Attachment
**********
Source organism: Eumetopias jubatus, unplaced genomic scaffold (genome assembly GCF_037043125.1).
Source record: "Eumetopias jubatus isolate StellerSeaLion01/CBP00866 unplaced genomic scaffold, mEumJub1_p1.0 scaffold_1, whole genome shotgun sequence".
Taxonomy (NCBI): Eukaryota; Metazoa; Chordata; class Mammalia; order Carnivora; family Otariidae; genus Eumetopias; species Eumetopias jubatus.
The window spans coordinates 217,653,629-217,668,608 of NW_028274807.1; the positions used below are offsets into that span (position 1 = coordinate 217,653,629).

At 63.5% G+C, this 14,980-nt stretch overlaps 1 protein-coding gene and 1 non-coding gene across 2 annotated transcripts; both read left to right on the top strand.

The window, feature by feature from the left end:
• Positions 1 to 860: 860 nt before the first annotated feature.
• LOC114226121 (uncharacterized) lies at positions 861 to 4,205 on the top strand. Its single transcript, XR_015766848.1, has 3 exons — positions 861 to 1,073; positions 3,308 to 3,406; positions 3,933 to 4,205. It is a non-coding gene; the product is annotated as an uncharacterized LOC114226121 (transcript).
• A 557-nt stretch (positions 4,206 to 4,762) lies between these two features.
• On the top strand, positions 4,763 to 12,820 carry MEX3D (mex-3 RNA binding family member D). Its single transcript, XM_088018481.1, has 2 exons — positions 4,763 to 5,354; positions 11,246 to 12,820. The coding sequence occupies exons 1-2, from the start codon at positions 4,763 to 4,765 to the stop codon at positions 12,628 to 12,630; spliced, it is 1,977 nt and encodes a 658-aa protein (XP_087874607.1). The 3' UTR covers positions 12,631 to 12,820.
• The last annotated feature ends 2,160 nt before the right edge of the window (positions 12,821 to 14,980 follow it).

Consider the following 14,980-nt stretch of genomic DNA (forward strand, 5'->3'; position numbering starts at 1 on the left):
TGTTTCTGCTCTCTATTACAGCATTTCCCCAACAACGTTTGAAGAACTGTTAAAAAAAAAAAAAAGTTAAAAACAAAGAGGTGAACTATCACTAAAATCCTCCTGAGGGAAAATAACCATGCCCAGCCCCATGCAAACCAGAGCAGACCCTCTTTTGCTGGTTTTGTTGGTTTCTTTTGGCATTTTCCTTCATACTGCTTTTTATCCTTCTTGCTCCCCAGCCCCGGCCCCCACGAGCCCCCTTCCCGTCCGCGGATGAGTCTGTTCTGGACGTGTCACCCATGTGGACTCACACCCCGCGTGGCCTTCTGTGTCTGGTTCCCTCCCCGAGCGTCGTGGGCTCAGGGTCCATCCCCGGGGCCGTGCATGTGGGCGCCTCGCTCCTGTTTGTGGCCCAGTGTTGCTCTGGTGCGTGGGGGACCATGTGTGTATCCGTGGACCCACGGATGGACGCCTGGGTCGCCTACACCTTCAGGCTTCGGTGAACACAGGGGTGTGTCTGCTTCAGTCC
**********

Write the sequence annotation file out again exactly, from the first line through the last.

Source organism: Eumetopias jubatus, unplaced genomic scaffold (genome assembly GCF_037043125.1).
Source record: "Eumetopias jubatus isolate StellerSeaLion01/CBP00866 unplaced genomic scaffold, mEumJub1_p1.0 scaffold_1, whole genome shotgun sequence".
Taxonomy (NCBI): Eukaryota; Metazoa; Chordata; class Mammalia; order Carnivora; family Otariidae; genus Eumetopias; species Eumetopias jubatus.
The window spans coordinates 217,653,629-217,668,608 of NW_028274807.1; the positions used below are offsets into that span (position 1 = coordinate 217,653,629).

At 63.5% G+C, this 14,980-nt stretch overlaps 1 protein-coding gene and 1 non-coding gene across 2 annotated transcripts; both read left to right on the top strand.

The window, feature by feature from the left end:
• Positions 1 to 860: 860 nt before the first annotated feature.
• LOC114226121 (uncharacterized) lies at positions 861 to 4,205 on the top strand. Its single transcript, XR_015766848.1, has 3 exons — positions 861 to 1,073; positions 3,308 to 3,406; positions 3,933 to 4,205. It is a non-coding gene; the product is annotated as an uncharacterized LOC114226121 (transcript).
• A 557-nt stretch (positions 4,206 to 4,762) lies between these two features.
• On the top strand, positions 4,763 to 12,820 carry MEX3D (mex-3 RNA binding family member D). Its single transcript, XM_088018481.1, has 2 exons — positions 4,763 to 5,354; positions 11,246 to 12,820. The coding sequence occupies exons 1-2, from the start codon at positions 4,763 to 4,765 to the stop codon at positions 12,628 to 12,630; spliced, it is 1,977 nt and encodes a 658-aa protein (XP_087874607.1). The 3' UTR covers positions 12,631 to 12,820.
• The last annotated feature ends 2,160 nt before the right edge of the window (positions 12,821 to 14,980 follow it).

Consider the following 14,980-nt stretch of genomic DNA (forward strand, 5'->3'; position numbering starts at 1 on the left):
TGTTTCTGCTCTCTATTACAGCATTTCCCCAACAACGTTTGAAGAACTGTTAAAAAAAAAAAAAAGTTAAAAACAAAGAGGTGAACTATCACTAAAATCCTCCTGAGGGAAAATAACCATGCCCAGCCCCATGCAAACCAGAGCAGACCCTCTTTTGCTGGTTTTGTTGGTTTCTTTTGGCATTTTCCTTCATACTGCTTTTTATCCTTCTTGCTCCCCAGCCCCGGCCCCCACGAGCCCCCTTCCCGTCCGCGGATGAGTCTGTTCTGGACGTGTCACCCATGTGGACTCACACCCCGCGTGGCCTTCTGTGTCTGGTTCCCTCCCCGAGCGTCGTGGGCTCAGGGTCCATCCCCGGGGCCGTGCATGTGGGCGCCTCGCTCCTGTTTGTGGCCCAGTGTTGCTCTGGTGCGTGGGGGACCATGTGTGTATCCGTGGACCCACGGATGGACGCCTGGGTCGCCTACACCTTCAGGCTTCGGTGAACACAGGGGTGTGTCTGCTTCAGTCC